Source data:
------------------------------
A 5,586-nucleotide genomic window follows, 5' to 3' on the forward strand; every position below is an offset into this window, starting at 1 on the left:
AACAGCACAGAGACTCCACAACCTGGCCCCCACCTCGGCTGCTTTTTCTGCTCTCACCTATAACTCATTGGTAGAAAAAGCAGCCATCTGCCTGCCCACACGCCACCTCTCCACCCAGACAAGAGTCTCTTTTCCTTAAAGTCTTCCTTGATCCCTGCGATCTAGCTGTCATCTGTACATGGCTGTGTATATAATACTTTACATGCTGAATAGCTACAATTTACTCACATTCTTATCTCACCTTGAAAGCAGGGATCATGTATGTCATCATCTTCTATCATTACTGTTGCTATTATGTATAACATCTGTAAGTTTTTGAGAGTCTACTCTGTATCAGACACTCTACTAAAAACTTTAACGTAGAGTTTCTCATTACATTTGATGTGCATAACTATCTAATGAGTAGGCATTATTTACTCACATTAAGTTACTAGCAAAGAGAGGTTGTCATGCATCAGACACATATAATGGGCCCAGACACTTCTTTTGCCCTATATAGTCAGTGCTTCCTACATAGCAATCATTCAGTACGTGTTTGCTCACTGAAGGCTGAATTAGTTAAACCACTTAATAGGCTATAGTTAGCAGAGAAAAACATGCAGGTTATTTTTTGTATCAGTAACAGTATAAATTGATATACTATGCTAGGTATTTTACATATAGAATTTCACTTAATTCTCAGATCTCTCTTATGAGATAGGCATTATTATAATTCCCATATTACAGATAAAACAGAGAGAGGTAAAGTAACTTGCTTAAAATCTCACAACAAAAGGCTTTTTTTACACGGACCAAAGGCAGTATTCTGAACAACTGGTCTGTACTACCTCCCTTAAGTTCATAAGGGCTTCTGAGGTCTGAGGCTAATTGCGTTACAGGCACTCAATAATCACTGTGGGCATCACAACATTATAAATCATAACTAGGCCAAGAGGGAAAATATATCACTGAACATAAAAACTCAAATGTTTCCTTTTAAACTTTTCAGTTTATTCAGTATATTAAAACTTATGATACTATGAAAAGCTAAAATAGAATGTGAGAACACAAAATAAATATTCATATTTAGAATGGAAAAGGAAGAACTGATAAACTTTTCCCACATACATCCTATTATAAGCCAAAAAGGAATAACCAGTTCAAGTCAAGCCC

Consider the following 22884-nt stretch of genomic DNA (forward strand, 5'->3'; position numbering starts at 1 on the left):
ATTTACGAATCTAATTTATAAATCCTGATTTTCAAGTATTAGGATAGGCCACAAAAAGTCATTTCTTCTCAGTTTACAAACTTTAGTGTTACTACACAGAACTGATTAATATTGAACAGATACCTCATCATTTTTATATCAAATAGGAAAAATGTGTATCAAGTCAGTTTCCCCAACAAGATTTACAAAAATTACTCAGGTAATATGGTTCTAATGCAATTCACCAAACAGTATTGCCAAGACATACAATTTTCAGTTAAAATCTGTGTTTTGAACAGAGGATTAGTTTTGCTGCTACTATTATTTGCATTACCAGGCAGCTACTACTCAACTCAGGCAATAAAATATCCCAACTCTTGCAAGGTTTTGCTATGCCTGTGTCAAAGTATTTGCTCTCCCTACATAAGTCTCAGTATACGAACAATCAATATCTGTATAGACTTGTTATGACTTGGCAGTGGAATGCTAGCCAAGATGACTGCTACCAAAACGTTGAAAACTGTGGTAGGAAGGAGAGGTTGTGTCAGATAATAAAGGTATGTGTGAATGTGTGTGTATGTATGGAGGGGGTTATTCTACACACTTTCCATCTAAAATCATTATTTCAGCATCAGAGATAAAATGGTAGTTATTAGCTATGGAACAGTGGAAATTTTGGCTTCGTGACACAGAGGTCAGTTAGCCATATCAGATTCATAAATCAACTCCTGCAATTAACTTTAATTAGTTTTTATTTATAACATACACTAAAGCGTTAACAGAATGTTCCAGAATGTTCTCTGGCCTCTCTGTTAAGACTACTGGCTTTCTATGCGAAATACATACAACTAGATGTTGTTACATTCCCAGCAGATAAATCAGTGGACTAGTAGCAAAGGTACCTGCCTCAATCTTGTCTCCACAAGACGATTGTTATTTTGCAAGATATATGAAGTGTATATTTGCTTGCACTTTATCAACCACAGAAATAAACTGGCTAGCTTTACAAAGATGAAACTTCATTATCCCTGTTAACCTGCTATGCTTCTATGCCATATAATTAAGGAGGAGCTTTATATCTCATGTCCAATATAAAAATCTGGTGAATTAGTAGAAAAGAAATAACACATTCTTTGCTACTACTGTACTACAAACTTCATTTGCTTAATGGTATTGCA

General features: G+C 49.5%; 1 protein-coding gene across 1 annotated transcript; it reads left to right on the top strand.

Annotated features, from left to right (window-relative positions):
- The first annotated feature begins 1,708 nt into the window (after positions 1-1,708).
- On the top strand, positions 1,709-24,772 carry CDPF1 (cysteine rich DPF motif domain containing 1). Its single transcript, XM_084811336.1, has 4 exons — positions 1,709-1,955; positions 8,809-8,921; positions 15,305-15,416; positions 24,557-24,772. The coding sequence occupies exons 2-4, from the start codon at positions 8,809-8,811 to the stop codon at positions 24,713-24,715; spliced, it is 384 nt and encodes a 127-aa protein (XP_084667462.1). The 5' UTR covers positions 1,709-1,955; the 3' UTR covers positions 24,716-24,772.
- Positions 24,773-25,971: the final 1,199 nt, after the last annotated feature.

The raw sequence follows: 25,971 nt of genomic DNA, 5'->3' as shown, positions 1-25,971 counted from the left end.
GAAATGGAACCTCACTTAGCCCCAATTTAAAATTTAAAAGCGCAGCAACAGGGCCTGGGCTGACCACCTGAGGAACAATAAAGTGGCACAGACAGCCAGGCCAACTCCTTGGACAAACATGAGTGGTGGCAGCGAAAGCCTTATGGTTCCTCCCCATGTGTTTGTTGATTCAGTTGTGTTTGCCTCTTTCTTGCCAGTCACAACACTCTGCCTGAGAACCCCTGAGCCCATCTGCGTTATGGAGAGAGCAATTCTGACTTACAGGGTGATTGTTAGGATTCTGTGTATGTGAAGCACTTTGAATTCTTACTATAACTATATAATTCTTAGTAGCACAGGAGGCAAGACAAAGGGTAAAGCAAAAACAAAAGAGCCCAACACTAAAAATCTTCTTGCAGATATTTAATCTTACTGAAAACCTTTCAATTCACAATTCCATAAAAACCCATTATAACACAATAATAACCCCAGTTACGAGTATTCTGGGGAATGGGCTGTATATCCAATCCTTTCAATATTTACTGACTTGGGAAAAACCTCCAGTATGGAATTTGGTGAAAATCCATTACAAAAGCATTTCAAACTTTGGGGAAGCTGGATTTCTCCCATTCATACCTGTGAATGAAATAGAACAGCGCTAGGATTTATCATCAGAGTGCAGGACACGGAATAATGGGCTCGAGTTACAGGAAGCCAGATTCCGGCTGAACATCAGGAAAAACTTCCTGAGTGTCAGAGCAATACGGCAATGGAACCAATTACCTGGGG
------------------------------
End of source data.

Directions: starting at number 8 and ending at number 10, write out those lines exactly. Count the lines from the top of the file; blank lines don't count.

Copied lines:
- On the top strand, positions 1,709-24,772 carry CDPF1 (cysteine rich DPF motif domain containing 1). Its single transcript, XM_084811336.1, has 4 exons — positions 1,709-1,955; positions 8,809-8,921; positions 15,305-15,416; positions 24,557-24,772. The coding sequence occupies exons 2-4, from the start codon at positions 8,809-8,811 to the stop codon at positions 24,713-24,715; spliced, it is 384 nt and encodes a 127-aa protein (XP_084667462.1). The 5' UTR covers positions 1,709-1,955; the 3' UTR covers positions 24,716-24,772.
- Positions 24,773-25,971: the final 1,199 nt, after the last annotated feature.

The raw sequence follows: 25,971 nt of genomic DNA, 5'->3' as shown, positions 1-25,971 counted from the left end.